Are you developing training products or learning processes? This is not one of those blog posts looking to divide the L&D community. It’s a genuine question that I think we should all be asking ourselves. I would think that as with most things the best answer is, “a little bit of both”. But what does that look like?
Technology changes quickly these days. And so do most businesses. Nothing is ever sitting around very long without it changing. Nothing, that is, except for most training products. But that’s actually changing too.
Here’s another question to ask yourself. How often does your team update course content? Once a year? If you have courses that have been taken but not updated in the last 12 months you may be doing more harm than good. It’s hard to visualize a modern business that doesn’t change more frequently than that. But, then again, not all training content requires frequent updates. A good example is training content on the history of the business. That content might start looking a little old over time but that’s based on production quality, not the content. But just about everything else that we create training for changes rapidly. And the future of the training department will be defined by how fast it can keep up.
Shifting Your Mindset from Product to Process
Or maybe more precisely, adding an additional mindset. In this case I define product as a training event that is designed, developed, and delivered and then left untouched until a complete re-design, re-development, re-delivery becomes necessary. And yes, when a learner takes a self-paced online course, that counts as an event too. Currently most instructional design models follow this one-off production model. I see the future of training development being a much more dynamic process with more flexibility to quickly modify itself as the business dictates. Maybe not all of the training development, but a sizable portion depending on your specific industry.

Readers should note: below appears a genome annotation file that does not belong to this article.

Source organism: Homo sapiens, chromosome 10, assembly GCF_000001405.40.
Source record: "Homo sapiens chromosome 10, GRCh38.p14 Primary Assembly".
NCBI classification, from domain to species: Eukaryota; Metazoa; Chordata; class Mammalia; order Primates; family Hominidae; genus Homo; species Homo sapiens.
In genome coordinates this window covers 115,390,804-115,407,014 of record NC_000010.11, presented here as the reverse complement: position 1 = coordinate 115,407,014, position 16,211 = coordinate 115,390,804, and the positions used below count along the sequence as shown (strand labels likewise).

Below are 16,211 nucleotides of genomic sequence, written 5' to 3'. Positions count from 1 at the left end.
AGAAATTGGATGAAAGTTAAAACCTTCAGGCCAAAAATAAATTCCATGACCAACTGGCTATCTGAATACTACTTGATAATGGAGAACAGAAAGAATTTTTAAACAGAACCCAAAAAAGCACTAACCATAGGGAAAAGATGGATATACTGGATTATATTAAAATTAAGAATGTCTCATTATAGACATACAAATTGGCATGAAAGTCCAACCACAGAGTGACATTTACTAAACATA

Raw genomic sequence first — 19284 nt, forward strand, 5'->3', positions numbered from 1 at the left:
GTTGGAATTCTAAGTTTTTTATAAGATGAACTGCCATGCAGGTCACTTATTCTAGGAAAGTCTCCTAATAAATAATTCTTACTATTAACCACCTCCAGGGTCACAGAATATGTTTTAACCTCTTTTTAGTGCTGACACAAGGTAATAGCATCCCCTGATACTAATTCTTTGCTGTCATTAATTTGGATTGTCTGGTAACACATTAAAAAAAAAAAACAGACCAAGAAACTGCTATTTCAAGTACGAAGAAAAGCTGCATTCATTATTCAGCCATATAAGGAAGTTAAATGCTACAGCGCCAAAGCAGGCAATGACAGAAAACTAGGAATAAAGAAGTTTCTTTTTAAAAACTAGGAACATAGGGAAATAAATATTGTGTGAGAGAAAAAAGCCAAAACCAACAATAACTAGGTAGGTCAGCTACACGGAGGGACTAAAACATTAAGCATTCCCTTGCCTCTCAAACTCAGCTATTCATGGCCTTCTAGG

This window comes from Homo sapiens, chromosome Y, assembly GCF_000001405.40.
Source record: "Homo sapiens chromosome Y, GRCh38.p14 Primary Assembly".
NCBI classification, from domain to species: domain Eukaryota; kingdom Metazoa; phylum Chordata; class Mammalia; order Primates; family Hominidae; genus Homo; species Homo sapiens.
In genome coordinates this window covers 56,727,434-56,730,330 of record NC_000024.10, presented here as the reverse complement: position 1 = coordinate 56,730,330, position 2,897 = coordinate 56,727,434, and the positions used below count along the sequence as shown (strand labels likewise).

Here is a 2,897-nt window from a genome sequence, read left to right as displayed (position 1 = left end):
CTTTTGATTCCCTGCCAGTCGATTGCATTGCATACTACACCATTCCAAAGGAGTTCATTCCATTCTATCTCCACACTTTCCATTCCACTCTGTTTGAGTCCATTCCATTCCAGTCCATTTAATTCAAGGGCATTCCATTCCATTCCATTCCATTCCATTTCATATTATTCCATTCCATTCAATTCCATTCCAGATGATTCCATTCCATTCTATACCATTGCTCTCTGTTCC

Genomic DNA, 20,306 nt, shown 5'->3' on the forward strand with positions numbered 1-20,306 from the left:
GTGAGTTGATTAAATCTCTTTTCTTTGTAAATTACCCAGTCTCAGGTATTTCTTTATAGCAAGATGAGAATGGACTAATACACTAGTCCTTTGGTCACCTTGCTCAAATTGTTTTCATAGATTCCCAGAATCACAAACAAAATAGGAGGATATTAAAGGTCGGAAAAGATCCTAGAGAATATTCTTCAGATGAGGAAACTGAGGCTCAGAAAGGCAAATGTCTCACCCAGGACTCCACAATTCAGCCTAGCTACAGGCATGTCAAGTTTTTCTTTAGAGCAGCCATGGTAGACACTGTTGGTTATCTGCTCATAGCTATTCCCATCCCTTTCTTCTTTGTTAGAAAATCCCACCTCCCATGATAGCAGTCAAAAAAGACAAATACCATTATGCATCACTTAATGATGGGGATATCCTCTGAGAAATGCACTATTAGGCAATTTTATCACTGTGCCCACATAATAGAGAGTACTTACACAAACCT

The idea of defining an ongoing development process is not new. It’s borrowed from the popular ideas in Lean Manufacturing later adapted to businesses in the book The Lean Startup. The basic idea is constant iterative improvements based on data. Is it possible to create a training development process focused on topics or job roles with the content iteratively changing based on data?
This is where a flexible Learning Management Platform shines.
Training products are the events that are created as all-inclusive learning experiences that require a set amount of time to complete. The Training event could be an ILT or self-paced online course. Or maybe it’s a blended learning experience with a little bit of both. And both parts of that experience require some management, organization, and logistical planning. If your thinking about creating this experience as a one-and-done product then any old LMS will do. But if you work in a face-paced industry with changing needs, then you need to define a development process that involves delivery while continually developing. The first iteration may simply be an ILT course with a SME instructing the course. Then after receiving some feedback you decide that the fundamental content could be quickly developed into a pre-ILT module. This is a great example of an iterative development process in Litmos. It’s not the complete process. But it’s a common beginning to course development in an iterative model.
Obviously not all content fits into this model. Not all industries are flexible enough to apply this model. Not all corporate cultures will be accepting of this model. But once you find the right content at the right time, you will begin to see how much more value you can add to the business. In some cases where in the past you needed to say no to a training request you can now get the training started. You can confidently start because you know it’s not one-and-done. You know it’s only the beginning of your new iterative development process.